Wednesday, 8 January 2020
Released: 6th February 2020
Originally the title of a daft Tiger strip in the early 1960s, Billy's Boots was repurposed in Scorcher in 1970, which is where this volume joins him, right at the start of his very lengthy adventures. Fred Baker was to become a veteran at this sort of strip, going on to write the likes of Tommy's Troubles and Hot Shot Hamish, amogst others, but there's something iconic about Billy's Boots that allows it to overshadow his other work.
the Billy of the title is young Billy Dane, a lad who loves football but is pretty rubbish at it. By the end of the first two page chapter, however, he's found a rather old pair of boots in the attic (he lives with his Nan) and discovered they somehow allow him to kick like a pro. This, essentially, is the plot, and we follow Billy as he strats playing for hsi school team and more, with the boots not only making him pass, shoot and dribble better, but also literally making him run to the right area of the pitch. Basically, Billy Dane is a big fat cheat but unsurprisingly it's not presented that way!
As with any continuing strip there is a need for drama, so Billy's life is never smooth. He gets bullied, loses the boots, loses them again, has them fall apart, moves to up North where people don't like soft southern shites etc etc. It's just one thing after another, though as a reader you never really fear for him. What you do is carry on reading to see just how he gets out of whatever scrape fate has chucked him in. Billy's a decent, honest boy, so you always root for him whatever happens. Watching over him is the boots' former owner, the legendary 'Dead Shot' Keen, and when he's on the pitch Billy finds the boots make him play exactly as 'Dead Shot' would have done. Yes, this is now a horror story about a big fat cheat who has haunted football boots! Strewth!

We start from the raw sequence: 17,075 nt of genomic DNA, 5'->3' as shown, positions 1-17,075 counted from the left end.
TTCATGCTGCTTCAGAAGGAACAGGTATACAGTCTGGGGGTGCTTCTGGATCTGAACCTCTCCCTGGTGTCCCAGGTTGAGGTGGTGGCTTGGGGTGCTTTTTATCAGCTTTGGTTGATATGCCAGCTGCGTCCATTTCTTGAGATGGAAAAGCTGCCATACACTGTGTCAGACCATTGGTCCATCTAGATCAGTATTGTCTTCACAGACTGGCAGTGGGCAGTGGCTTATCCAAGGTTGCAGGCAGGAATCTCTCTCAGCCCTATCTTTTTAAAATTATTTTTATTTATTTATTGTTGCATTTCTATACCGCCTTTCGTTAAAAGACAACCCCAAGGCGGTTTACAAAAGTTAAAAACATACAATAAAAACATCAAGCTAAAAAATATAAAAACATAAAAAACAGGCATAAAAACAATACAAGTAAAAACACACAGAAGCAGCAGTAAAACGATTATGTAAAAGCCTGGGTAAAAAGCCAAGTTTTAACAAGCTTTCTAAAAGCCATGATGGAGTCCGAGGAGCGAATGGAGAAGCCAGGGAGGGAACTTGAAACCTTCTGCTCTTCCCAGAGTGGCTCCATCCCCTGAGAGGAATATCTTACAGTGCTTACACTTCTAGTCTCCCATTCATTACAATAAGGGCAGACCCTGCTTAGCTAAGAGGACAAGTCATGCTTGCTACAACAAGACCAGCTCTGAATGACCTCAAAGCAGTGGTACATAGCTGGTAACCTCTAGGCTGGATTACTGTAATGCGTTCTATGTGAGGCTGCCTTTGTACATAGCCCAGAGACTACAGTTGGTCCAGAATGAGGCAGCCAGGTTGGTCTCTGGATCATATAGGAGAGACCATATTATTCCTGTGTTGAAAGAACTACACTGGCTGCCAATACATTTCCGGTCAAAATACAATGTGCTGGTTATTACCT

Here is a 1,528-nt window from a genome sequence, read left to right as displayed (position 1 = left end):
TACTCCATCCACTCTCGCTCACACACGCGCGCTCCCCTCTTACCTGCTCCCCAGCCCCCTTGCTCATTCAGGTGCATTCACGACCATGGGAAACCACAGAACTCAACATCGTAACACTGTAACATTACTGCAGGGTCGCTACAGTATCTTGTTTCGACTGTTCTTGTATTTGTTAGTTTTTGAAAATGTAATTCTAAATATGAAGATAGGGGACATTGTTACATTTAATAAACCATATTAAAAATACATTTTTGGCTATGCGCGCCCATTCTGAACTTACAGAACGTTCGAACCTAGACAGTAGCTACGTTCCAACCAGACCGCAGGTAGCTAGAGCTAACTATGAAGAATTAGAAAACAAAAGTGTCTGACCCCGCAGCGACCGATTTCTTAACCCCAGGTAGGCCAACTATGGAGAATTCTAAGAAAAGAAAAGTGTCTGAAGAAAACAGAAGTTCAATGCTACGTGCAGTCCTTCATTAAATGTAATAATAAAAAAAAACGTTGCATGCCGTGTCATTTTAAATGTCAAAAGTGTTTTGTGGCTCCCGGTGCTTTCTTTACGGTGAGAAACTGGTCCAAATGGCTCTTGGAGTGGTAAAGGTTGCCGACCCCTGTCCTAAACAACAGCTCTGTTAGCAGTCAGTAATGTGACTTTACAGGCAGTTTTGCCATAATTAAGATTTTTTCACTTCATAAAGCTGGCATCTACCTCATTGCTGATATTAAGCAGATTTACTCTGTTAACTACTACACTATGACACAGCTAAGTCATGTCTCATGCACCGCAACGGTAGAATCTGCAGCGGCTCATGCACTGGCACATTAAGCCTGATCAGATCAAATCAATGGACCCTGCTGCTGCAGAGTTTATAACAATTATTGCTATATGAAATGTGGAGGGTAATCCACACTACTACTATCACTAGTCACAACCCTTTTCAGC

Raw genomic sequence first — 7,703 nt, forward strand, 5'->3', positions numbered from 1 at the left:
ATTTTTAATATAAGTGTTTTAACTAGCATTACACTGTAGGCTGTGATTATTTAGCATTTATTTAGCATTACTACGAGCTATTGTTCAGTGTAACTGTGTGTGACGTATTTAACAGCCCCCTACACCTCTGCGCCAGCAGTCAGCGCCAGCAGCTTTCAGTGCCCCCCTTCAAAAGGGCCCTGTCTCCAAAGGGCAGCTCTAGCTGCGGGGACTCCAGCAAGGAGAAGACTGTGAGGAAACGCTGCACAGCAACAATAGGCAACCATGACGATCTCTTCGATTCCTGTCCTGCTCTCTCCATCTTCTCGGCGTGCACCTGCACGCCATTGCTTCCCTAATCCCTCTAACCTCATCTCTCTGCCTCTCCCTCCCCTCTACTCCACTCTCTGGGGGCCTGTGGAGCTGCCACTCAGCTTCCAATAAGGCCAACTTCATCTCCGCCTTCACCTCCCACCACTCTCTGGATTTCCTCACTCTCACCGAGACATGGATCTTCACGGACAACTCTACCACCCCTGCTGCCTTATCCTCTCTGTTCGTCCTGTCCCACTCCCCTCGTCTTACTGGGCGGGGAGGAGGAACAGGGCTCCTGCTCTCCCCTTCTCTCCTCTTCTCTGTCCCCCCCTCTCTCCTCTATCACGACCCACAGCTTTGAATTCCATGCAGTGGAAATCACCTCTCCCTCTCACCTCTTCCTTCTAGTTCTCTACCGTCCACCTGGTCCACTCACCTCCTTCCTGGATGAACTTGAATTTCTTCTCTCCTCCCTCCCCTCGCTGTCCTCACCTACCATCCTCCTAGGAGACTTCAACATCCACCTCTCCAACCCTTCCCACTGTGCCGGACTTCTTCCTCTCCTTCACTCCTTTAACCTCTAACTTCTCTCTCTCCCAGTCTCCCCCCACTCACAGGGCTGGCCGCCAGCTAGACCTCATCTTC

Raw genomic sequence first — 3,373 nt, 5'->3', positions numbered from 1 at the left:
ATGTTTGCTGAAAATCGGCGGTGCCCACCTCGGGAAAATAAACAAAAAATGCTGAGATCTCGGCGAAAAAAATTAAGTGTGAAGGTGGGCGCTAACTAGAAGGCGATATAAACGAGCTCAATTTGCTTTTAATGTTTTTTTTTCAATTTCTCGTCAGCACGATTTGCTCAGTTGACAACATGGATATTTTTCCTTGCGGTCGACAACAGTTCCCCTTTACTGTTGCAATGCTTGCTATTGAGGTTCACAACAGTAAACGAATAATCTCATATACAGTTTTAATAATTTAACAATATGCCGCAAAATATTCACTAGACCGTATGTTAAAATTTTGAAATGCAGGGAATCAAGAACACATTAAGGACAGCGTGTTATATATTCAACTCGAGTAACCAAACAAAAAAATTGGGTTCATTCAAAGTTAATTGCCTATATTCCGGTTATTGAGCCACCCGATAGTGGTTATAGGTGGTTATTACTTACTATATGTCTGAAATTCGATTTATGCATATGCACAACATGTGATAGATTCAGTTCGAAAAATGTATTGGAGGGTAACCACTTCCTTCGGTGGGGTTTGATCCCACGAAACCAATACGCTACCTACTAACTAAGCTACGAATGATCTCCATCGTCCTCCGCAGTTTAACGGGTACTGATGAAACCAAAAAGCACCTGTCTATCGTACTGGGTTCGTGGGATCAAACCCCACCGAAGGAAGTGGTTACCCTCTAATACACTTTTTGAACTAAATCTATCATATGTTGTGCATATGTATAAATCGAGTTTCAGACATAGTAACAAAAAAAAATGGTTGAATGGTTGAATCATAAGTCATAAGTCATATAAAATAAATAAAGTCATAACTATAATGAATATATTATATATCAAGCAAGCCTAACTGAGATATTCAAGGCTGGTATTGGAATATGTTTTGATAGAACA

In this 112 page volume we're presented with art by Colin Page, Mike Western and Tom Kerr, all of whom do a great job, and it's nice that the whole thing is in colour, as Billy was lucky enough to get the star treatment back in the day. It's entertaining throughout and a fine example of a fun sports strip that won't give anyone nightmares unless they REALLY think hard about what's going on in it. Personally, I love it, and hope we get the aforementioned Tommy's Troubles and Hot Shot Hamish (as well as Mighty Mouse, please) in the near future. Rebellion may be dipping into their treasure trove carefully, but once again they've showed great skill in selecting this lad for the first XI.
Treasury Of British Comics shop
Thursday, 2 January 2020
Never mind all the fuss over Brexit, one thing that's stablein Ireland is the Belfast based 2000AD fanzine Sector 13. doing their best to take the worlds created in the comic in new directions and succeeding nuicely.
Printed in A4 size on nice, thick stock, Sector 13 always impresses before you even open it up. The Sector 13 fan group has a good few cosplayers amongst it's numbers, and a couple are used to nice effect on the photo cover, with Simon Crockett and Graham Alexander doing a good job as Titan inmates. Zarjaz!